Northern Ireland news

Brother of a IRA man killed by British army tells inquest he ran across path of soldiers 'to protect me'

An inquest has opened into the death of Derry man Seamus Bradley in 1972

THE younger brother of an IRA man killed by the British army in 1972 has told an inquest that the teenager ran across the path of soldiers to "attract the army to him, to protect me".

Seamus Bradley (19) died during Operation Motorman as soldiers moved into the Creggan area of Derry to clear 'no-go' areas.

On the opening day of the hearing, Daniel Bradley told the coroners court that his brother had shouted "Get Danny to those flats and get him away" as he ran in front of two army Saracens.

The army has claimed Mr Bradley was shot while he was in a tree and suffered additional injuries as he fell on July 31 1972.

But his family have alleged he was shot while running from the area and suffered further injuries while in the custody of soldiers.

A barrister for the coroner, Fiona Doherty, said the "circumstances are disputed and are of much controversy".

She said the court would hear evidence from a number of witnesses, including some soldiers as well as forensic and ballistics experts.

During his evidence yesterday, Mr Bradley described his brother as a "happy go-lucky character".

"On July 30, Seamus agreed to take me to my first dance at the Stardust," he said.

"Seamus was my father's blue eye, so was allowed to take me."

He said it was while at the dance "I discovered that Seamus was a volunteer with the IRA".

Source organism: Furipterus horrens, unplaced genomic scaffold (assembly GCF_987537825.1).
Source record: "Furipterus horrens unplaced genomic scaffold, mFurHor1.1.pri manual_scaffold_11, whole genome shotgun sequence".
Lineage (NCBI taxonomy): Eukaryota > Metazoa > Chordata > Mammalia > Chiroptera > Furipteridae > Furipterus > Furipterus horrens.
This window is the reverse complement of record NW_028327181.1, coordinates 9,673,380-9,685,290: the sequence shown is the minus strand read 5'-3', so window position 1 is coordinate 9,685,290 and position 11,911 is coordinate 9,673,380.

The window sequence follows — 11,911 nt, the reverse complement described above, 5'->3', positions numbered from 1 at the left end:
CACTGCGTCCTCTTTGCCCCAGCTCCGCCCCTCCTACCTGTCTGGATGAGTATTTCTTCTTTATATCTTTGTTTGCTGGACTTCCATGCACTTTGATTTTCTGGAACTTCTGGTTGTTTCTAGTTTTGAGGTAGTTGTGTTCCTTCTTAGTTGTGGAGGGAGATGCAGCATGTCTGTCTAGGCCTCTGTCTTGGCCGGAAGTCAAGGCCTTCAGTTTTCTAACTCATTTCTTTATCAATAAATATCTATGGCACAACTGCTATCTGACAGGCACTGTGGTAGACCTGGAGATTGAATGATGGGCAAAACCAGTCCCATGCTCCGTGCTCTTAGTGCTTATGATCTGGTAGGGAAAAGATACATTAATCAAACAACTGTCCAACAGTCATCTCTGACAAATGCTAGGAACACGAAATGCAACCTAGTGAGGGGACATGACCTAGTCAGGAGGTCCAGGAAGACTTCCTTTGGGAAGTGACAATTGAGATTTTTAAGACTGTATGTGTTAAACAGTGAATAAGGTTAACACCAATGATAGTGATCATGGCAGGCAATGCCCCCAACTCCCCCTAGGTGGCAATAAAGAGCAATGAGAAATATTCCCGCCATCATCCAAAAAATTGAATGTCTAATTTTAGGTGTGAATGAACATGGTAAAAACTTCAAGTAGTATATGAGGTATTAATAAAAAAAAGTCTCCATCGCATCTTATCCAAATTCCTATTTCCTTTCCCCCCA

Mr Bradley said "two masked men came in, they were the Provisional IRA" and went onto the stage.

"They took the microphone and told everyone to go home, that there was a curfew."

He said after they returned home, they both later climbed out their bedroom window and went to a house.

Mr Bradley said Seamus entered the property to speak to a man, whom he later discovered was his "section leader".

"He was a pallbearer at Seamus's funeral and he told me he had ordered Seamus to stand down," he said.

Mr Bradley said they then visited another house where "10 to 20 nail bombs were handed out"..... "I didn't take one, neither did Seamus" before they made their way to the Creggan shops.

He said they heard shots and an explosion, which he believed may have been a nail bomb, before two army Saracens started "to circle" nearby.

"We were caught in the middle of something, we didn't know where to go until my brother started to run."

He said Seamus had told a man to "get me to safety" and "jumped out so to direct attention away from me".

"He ran straight across and into Bishops Field to attract the army to him, to protect me and others."

Mr Bradley said as his brother ran out, a "soldier got out, knelt, took aim and shot at Seamus".

"I was able to see Seamus from where I was standing," he said.

"By the time Seamus left the crowd to when he was shot was one minute."

Mr Bradley said a man pushed him into a nearby flat and as he got to the window, one of the Saracens "picked him up and placed him inside".

He said he believed his brother was beaten in the vehicle, adding, "I could hear him shouting when the door was shut."

Mr Bradley told the court he believes the army "beat Seamus badly" before he was able to escape - "I think near St Peter's School, he jumped out of the Saracen".

He claimed some photographs of his body "show the true torture my brother endured at the hands of the British army".

The inquest continues.

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